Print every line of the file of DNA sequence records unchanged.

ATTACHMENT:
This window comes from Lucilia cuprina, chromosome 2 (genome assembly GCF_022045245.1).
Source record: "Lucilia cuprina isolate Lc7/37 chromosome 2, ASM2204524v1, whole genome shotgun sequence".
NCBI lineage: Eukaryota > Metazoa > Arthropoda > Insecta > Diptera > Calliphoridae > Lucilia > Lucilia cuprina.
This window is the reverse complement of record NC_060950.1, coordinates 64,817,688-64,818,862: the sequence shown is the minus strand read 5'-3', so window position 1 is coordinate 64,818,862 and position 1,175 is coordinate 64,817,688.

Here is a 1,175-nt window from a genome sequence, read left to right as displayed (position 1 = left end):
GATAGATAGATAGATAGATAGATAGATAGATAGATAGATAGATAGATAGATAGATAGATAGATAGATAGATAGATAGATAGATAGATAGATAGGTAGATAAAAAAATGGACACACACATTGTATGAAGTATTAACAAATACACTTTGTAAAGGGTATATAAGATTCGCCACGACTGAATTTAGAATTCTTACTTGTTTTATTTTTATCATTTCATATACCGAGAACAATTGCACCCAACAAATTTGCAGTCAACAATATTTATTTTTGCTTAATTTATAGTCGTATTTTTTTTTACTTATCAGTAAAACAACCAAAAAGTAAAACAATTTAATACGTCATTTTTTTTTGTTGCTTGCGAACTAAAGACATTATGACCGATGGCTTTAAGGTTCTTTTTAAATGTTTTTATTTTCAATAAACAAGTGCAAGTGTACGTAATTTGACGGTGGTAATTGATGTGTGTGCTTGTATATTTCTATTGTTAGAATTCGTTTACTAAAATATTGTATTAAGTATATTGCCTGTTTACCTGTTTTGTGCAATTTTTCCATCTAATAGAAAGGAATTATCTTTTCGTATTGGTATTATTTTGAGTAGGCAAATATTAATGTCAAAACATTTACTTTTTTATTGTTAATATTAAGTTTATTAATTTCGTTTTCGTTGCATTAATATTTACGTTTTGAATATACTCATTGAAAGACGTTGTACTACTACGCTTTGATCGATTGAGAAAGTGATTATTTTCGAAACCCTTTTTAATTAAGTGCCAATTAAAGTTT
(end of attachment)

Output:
This window comes from Lucilia cuprina, chromosome 2 (genome assembly GCF_022045245.1).
Source record: "Lucilia cuprina isolate Lc7/37 chromosome 2, ASM2204524v1, whole genome shotgun sequence".
NCBI lineage: Eukaryota > Metazoa > Arthropoda > Insecta > Diptera > Calliphoridae > Lucilia > Lucilia cuprina.
This window is the reverse complement of record NC_060950.1, coordinates 64,817,688-64,818,862: the sequence shown is the minus strand read 5'-3', so window position 1 is coordinate 64,818,862 and position 1,175 is coordinate 64,817,688.

Here is a 1,175-nt window from a genome sequence, read left to right as displayed (position 1 = left end):
GATAGATAGATAGATAGATAGATAGATAGATAGATAGATAGATAGATAGATAGATAGATAGATAGATAGATAGATAGATAGATAGATAGATAGGTAGATAAAAAAATGGACACACACATTGTATGAAGTATTAACAAATACACTTTGTAAAGGGTATATAAGATTCGCCACGACTGAATTTAGAATTCTTACTTGTTTTATTTTTATCATTTCATATACCGAGAACAATTGCACCCAACAAATTTGCAGTCAACAATATTTATTTTTGCTTAATTTATAGTCGTATTTTTTTTTACTTATCAGTAAAACAACCAAAAAGTAAAACAATTTAATACGTCATTTTTTTTTGTTGCTTGCGAACTAAAGACATTATGACCGATGGCTTTAAGGTTCTTTTTAAATGTTTTTATTTTCAATAAACAAGTGCAAGTGTACGTAATTTGACGGTGGTAATTGATGTGTGTGCTTGTATATTTCTATTGTTAGAATTCGTTTACTAAAATATTGTATTAAGTATATTGCCTGTTTACCTGTTTTGTGCAATTTTTCCATCTAATAGAAAGGAATTATCTTTTCGTATTGGTATTATTTTGAGTAGGCAAATATTAATGTCAAAACATTTACTTTTTTATTGTTAATATTAAGTTTATTAATTTCGTTTTCGTTGCATTAATATTTACGTTTTGAATATACTCATTGAAAGACGTTGTACTACTACGCTTTGATCGATTGAGAAAGTGATTATTTTCGAAACCCTTTTTAATTAAGTGCCAATTAAAGTTT